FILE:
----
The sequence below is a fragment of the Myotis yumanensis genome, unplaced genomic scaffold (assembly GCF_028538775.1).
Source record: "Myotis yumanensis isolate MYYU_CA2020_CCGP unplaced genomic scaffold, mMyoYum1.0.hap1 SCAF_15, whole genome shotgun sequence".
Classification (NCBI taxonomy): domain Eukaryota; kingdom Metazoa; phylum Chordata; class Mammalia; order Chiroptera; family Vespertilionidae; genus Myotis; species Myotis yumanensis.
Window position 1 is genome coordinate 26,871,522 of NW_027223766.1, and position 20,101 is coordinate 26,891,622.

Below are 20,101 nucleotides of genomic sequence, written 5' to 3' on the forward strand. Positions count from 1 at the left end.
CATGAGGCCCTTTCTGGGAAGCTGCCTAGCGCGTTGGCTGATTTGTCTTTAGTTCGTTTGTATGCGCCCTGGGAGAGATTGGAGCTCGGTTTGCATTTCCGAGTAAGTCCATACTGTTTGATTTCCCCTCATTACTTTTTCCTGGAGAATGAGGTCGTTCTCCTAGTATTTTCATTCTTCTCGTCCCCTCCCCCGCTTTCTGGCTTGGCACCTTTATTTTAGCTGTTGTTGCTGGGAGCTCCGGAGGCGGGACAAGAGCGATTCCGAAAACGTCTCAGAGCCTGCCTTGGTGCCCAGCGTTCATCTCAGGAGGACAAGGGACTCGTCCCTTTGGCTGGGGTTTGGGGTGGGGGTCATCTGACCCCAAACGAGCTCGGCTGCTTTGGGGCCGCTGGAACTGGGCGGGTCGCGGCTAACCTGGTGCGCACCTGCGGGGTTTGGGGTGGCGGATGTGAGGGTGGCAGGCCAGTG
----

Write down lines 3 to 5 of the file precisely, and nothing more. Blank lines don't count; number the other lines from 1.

Classification (NCBI taxonomy): domain Eukaryota; kingdom Metazoa; phylum Chordata; class Mammalia; order Chiroptera; family Vespertilionidae; genus Myotis; species Myotis yumanensis.
Window position 1 is genome coordinate 26,871,522 of NW_027223766.1, and position 20,101 is coordinate 26,891,622.

Below are 20,101 nucleotides of genomic sequence, written 5' to 3' on the forward strand. Positions count from 1 at the left end.